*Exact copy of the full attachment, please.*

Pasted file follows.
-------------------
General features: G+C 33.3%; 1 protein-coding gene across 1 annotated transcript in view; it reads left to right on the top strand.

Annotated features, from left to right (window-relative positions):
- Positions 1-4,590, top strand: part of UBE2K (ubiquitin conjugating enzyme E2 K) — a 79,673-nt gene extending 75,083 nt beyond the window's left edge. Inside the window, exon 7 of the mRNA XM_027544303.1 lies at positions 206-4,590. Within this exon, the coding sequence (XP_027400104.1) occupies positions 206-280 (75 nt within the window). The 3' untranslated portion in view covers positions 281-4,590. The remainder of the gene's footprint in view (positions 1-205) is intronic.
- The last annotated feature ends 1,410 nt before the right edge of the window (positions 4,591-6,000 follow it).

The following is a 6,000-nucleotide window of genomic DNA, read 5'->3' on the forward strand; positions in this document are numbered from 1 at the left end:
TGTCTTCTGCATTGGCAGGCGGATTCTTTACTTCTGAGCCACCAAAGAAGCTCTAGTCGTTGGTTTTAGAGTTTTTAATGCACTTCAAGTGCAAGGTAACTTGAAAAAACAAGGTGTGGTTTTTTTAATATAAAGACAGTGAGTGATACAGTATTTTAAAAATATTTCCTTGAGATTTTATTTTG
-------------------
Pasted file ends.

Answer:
General features: G+C 33.3%; 1 protein-coding gene across 1 annotated transcript in view; it reads left to right on the top strand.

Annotated features, from left to right (window-relative positions):
- Positions 1-4,590, top strand: part of UBE2K (ubiquitin conjugating enzyme E2 K) — a 79,673-nt gene extending 75,083 nt beyond the window's left edge. Inside the window, exon 7 of the mRNA XM_027544303.1 lies at positions 206-4,590. Within this exon, the coding sequence (XP_027400104.1) occupies positions 206-280 (75 nt within the window). The 3' untranslated portion in view covers positions 281-4,590. The remainder of the gene's footprint in view (positions 1-205) is intronic.
- The last annotated feature ends 1,410 nt before the right edge of the window (positions 4,591-6,000 follow it).

The following is a 6,000-nucleotide window of genomic DNA, read 5'->3' on the forward strand; positions in this document are numbered from 1 at the left end:
TGTCTTCTGCATTGGCAGGCGGATTCTTTACTTCTGAGCCACCAAAGAAGCTCTAGTCGTTGGTTTTAGAGTTTTTAATGCACTTCAAGTGCAAGGTAACTTGAAAAAACAAGGTGTGGTTTTTTTAATATAAAGACAGTGAGTGATACAGTATTTTAAAAATATTTCCTTGAGATTTTATTTTG